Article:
HOME ENERGY AUDIT

How to Do Your Own Home Energy Audit and Save Money Each Month
// Lifehacker

Wasting energy in your home is like throwing away money. You can spend thousands on heaters, air-conditioning and new windows, but poor insulation and outdated appliances can sap any savings and make for an uncomfortable home. Here's how to perform your own energy audit and save a bit of money.

If you don't already know the systems of your home including heating and cooling, water and electrical, now's a great time to learn.

Make Sure Everything Is Insulated

Shoddy insulation is the worst offender for home energy loss. It's not uncommon for homebuilders to take shortcuts when installing insulation, and they often install the minimum amount required.

Start in your attic and check for gaps around pipes and ductwork and fill them using expanding foam. If you have gaps around your fireplace, make sure you use non-combustible foam sealant. Make sure your attic floor is insulated but don't block your attic vents. You need to maintain attic air circulation to prevent ice dams in the winter and to allow hot air to escape in the summer.

Next, check your basement for insulation. Wall insulation is better than ceiling insulation. This makes a more comfortable living space and adds value to your home. Here are more tips for insulating your basement walls.

If you're really interested in finding cool spots in your floors and walls, invest in a thermal leak detector. It uses infrared sensors to measure surface temperatures. This one from Black & Decker is $32 on Amazon. A step up is a thermal imaging camera which is much more accurate and provides a visual hot and cool view.

Check for Air Leaks

Drafts are obvious drains on your home energy system, but you can seal them with caulk and weather stripping.

Check for air leaks around doors and windows. If a leak isn't obvious from the inside, then inspect the window from outside. Replace worn door sweeps or install automatic bottom sweeps that will last longer.

Air leaks are also common along baseboards and at the edge of flooring. This could signal an exterior wall that isn't fully insulated. A thermographic or infrared inspection will tell you if insulation has been properly installed and if it isn't then you may need to insulate the wall using blown-in insulation.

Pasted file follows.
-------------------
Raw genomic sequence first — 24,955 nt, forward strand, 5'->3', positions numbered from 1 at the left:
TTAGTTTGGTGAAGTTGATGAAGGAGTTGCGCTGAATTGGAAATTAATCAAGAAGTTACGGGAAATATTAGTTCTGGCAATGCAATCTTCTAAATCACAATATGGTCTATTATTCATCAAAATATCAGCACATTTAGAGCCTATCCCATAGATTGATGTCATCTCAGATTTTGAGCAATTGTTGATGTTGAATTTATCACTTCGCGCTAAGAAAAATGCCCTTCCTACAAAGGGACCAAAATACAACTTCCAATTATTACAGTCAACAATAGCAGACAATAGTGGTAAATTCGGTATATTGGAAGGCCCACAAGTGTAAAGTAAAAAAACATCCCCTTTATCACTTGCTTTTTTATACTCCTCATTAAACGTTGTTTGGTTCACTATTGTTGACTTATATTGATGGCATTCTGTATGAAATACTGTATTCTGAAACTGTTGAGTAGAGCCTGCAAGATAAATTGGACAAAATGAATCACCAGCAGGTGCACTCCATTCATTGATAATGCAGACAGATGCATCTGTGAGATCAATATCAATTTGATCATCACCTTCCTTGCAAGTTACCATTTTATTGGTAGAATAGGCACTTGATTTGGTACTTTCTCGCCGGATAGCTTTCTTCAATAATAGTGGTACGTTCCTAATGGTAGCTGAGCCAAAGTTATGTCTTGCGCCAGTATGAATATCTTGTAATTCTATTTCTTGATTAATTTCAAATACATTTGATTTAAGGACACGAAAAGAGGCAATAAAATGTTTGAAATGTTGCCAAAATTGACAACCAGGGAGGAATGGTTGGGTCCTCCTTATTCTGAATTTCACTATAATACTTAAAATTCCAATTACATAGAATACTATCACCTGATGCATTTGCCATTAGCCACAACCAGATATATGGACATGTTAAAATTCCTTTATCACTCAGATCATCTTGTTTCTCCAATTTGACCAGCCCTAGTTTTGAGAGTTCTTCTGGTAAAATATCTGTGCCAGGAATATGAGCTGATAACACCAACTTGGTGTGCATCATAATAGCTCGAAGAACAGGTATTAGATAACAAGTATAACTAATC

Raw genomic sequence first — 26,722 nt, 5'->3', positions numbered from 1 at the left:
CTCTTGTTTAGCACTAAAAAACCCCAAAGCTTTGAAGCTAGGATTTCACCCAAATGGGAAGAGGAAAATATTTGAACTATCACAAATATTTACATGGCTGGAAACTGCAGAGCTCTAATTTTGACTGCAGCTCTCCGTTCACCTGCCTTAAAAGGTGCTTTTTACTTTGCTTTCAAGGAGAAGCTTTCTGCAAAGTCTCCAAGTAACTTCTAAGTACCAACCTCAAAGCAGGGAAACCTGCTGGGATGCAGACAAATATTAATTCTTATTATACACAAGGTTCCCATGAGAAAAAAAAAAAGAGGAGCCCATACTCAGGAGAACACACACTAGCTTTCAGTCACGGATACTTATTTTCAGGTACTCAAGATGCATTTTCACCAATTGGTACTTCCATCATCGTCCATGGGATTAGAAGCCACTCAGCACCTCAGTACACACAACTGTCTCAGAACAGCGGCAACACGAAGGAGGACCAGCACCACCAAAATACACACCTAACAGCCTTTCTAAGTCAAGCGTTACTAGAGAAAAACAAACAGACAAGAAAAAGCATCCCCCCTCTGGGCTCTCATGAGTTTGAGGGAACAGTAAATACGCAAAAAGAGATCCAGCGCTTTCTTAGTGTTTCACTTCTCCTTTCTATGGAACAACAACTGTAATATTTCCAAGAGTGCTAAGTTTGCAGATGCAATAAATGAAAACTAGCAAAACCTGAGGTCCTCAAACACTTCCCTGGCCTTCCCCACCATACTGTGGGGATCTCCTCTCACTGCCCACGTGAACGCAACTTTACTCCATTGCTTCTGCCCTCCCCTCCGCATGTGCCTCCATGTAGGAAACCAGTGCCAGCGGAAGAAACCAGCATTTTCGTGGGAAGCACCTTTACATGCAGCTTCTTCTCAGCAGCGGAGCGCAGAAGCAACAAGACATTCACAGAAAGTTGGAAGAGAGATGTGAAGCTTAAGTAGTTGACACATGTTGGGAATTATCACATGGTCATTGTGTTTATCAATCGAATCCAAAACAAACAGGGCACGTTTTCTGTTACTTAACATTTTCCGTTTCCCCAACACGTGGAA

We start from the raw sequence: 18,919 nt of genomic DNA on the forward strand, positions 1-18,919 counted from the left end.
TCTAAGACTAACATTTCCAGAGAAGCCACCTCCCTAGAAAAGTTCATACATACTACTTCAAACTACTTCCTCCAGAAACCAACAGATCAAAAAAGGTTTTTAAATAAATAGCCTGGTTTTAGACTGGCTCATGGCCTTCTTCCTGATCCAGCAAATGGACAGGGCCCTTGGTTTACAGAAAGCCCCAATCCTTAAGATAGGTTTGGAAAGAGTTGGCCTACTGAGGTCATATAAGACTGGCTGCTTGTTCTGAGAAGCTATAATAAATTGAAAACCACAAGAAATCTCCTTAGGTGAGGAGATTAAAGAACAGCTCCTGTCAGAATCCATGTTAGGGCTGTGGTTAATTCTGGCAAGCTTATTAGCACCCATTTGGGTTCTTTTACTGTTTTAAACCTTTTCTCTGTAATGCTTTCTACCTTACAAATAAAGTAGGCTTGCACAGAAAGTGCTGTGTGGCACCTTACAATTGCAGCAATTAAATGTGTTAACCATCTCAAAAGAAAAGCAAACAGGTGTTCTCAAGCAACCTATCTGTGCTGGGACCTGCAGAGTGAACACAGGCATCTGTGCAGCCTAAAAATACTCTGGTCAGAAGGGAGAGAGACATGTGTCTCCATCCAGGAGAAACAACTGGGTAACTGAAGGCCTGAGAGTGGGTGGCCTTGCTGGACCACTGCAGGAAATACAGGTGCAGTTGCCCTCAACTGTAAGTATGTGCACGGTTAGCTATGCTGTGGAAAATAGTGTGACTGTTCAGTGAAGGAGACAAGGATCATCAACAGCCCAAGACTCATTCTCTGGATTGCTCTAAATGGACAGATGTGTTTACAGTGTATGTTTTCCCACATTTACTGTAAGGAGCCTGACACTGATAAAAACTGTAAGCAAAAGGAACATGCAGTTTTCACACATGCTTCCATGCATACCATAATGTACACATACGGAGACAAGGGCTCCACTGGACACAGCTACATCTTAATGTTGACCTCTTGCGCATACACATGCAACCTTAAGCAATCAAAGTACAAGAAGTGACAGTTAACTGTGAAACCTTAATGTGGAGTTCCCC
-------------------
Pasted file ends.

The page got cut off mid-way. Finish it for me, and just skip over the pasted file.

Replace Heating and Cooling Filters

Regularly replace filters in air conditioning systems and forced air furnaces. Dirty filters cause unnecessary stress on these appliances and they will consume more energy.

If your AC unit and furnace are more than 15-20 years old, consider replacing them with Energy Star rated units. Save your receipt for a tax credit!

Buy Energy-Efficient Appliances

Outdated washers, dryers, refrigerators, and dishwashers all drain more energy and work less efficiently than new models. As with your heating and cooling system, upgrade to Energy Star rated appliances, which will save you a significant amount of money over the long term.

Keep an eye out for "vampire" electronics. These are electronics that use electricity even when they seem turned off or are in standby mode. This Forbes article lists the top home energy hogs, and the digital cable box is number one. Other offenders are computers and home office equipment. Put these devices on a power strip and power them all down at once at the end of the day. This tool helps calculate how much you pay for "energy vampires".

Switch to CFL or LED Lights

The government has new lighting standards that require light bulbs to use 25% less energy. CFLs and LEDs meet this requirement and they are now much more affordable, making an instant impact on your electric bill. They are also more convenient to use, since they last much longer than incandescent bulbs.

The only drawback to these alternative light bulbs is the color. New bulbs from Cree and Phillips offer a soft white that's very similar to traditional incandescent lighting.

You can get pretty far by yourself, but if you want a more thorough home energy audit performed by a professional, do a search on the Residential Energy Services Network to find a home energy pro in your area. The long-term savings will likely be well worth the cost.